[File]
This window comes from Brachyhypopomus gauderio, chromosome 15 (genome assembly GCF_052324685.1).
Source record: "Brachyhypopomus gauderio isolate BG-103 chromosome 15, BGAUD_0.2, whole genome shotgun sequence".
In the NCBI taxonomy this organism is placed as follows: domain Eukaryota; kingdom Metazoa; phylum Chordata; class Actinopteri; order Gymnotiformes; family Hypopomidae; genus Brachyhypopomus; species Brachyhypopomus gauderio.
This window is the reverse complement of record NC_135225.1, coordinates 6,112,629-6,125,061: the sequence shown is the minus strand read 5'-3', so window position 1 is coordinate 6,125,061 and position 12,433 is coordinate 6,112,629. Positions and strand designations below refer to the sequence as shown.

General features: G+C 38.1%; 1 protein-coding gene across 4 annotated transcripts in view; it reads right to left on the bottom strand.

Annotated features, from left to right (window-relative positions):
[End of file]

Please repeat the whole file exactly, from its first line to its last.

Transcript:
This window comes from Brachyhypopomus gauderio, chromosome 15 (genome assembly GCF_052324685.1).
Source record: "Brachyhypopomus gauderio isolate BG-103 chromosome 15, BGAUD_0.2, whole genome shotgun sequence".
In the NCBI taxonomy this organism is placed as follows: domain Eukaryota; kingdom Metazoa; phylum Chordata; class Actinopteri; order Gymnotiformes; family Hypopomidae; genus Brachyhypopomus; species Brachyhypopomus gauderio.
This window is the reverse complement of record NC_135225.1, coordinates 6,112,629-6,125,061: the sequence shown is the minus strand read 5'-3', so window position 1 is coordinate 6,125,061 and position 12,433 is coordinate 6,112,629. Positions and strand designations below refer to the sequence as shown.

General features: G+C 38.1%; 1 protein-coding gene across 4 annotated transcripts in view; it reads right to left on the bottom strand.

Annotated features, from left to right (window-relative positions):